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The radius of planet A is half the radius of planet B. If the mass of A is MA, what must be the mass of B so that the value of g on B is half that of its value on A? - Science and Technology 1

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Numerical

The radius of planet A is half the radius of planet B. If the mass of A is MA, what must be the mass of B so that the value of g on B is half that of its value on A?

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Solution 1

The acceleration due to gravity of a planet is given as

\[\text{g} = \frac{\text{GM}}{\text{r}^2}\]

For planet A: 

\[\text{g}_\text{A} = \frac{\text{GM}_A}{\text{r}_\text{A}^2}\]

For planet B:

\[\text{g}_{B} = \frac{\text{GM}_\text{B}}{\text{r}_\text{B}^2}\]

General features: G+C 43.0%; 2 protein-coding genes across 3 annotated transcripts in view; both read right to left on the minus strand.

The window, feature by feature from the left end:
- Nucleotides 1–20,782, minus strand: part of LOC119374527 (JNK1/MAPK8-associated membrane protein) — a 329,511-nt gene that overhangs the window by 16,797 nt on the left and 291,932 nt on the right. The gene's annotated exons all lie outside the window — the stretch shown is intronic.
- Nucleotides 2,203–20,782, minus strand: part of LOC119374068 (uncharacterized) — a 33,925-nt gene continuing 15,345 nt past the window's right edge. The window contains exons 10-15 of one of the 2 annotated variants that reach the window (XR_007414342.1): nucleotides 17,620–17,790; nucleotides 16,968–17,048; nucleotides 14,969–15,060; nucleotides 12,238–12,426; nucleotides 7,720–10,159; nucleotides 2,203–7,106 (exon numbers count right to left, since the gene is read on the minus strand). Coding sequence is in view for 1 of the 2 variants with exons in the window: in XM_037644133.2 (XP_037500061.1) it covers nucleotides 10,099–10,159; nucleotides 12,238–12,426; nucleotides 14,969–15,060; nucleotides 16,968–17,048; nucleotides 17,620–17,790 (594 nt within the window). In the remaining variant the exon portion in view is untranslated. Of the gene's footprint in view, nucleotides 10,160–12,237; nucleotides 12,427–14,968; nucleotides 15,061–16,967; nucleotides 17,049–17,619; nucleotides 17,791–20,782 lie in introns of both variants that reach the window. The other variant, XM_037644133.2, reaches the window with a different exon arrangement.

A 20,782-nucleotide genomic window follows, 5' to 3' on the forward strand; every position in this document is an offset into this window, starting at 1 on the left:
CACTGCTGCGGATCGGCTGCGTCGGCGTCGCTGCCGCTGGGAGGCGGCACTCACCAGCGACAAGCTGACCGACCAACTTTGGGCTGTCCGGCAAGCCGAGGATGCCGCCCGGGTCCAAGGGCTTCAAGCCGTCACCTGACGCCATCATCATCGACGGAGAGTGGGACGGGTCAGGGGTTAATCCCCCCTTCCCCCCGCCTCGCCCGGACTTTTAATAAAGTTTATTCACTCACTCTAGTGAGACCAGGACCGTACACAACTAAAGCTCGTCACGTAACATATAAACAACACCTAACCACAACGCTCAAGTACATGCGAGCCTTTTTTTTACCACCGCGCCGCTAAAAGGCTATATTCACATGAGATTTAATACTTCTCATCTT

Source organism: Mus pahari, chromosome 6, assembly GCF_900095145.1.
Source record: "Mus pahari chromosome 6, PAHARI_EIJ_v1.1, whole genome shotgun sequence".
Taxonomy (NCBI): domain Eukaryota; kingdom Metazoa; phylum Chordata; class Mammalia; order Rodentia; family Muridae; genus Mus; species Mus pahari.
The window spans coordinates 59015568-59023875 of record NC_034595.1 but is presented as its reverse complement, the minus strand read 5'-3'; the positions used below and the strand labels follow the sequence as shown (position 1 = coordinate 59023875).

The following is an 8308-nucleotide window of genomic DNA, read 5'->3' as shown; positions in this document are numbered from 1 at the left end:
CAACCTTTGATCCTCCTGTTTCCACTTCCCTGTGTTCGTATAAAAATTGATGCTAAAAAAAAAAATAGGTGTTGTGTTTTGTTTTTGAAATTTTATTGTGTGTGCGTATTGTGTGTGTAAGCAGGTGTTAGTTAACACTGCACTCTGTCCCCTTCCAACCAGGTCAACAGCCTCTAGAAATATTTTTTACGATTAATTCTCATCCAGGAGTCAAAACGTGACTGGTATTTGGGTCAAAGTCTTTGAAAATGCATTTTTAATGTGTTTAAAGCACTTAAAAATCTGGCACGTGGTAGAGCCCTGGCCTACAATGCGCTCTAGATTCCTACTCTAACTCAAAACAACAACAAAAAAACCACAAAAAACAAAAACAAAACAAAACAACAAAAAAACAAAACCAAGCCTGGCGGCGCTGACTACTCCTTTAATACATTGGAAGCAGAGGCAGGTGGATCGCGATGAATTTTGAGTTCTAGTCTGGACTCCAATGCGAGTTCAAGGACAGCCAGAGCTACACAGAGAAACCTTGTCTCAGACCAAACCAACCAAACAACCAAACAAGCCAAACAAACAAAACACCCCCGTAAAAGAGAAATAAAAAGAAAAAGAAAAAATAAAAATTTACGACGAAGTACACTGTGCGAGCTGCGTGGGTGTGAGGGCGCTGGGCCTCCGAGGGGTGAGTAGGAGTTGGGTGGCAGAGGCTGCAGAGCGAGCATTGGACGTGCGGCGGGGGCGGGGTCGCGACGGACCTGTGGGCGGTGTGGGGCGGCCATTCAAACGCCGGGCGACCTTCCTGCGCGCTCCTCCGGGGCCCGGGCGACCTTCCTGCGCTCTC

Now,

\[\text{g}_\text{B} = \frac{1}{2} \text{g}_\text{A}\] ...(Given) or,

\[\frac{\text{GM}_\text{B}}{\text{r}_\text{B}^2} = \frac{\text{G M}_\text{A}}{2 \text{r}_\text{A}^2}\]

\[\Rightarrow \text{M}_\text{B} = \frac{\text{M}_\text{A} \text{r}_\text{B}^2}{2 \text{r}_\text{A}^2}\]

Given:
\[\text{r}_\text{A} = \frac{1}{2} \text{r}_\text{B}\]

\[\Rightarrow \text{M}_\text{B} = \frac{\text{M}_\text{A} \text{r}_\text{B}^2}{2(\frac{1}{2} \text{r}_\text{B})^2} = 2 \text{M}_\text{A}\]

Thus, the mass of planet B should be twice that of planet A.

Solution 2

radius of planet ‘A’ = RA, radius of planet ‘B’ = R
Mass of planet ‘A’ = MA, mass of planet ‘B’ = MB = ? 
From given... 

`"R"_"A" = ("R"_"B")/2; "g"_"B" = 1/2 "g"_"A"`

`"g" = ("GM")/("R"^2);`

`∴ "g"_"A" = ("GM"_"A")/("R"_"A"^2)`;

`∴ "g"_"B" = ("GM"_"B")/("R"_"B"^2)`

`("GM"_"B")/("R"_"B"^2)`

`("M"_"B")/("R"_"B"^2)  = 1/2(("GM"_"A")/(("RB"/2)^2))`

`("M"_"B")/("R"_"B"^2)  = 1/2 (4("GM"_"A")/(("R"_"B")^2))`

`"M"_"B" = 2 "M"_"A"`

Concept: Acceleration Due to Gravity (Earth’s Gravitational Acceleration)
  Is there an error in this question or solution?
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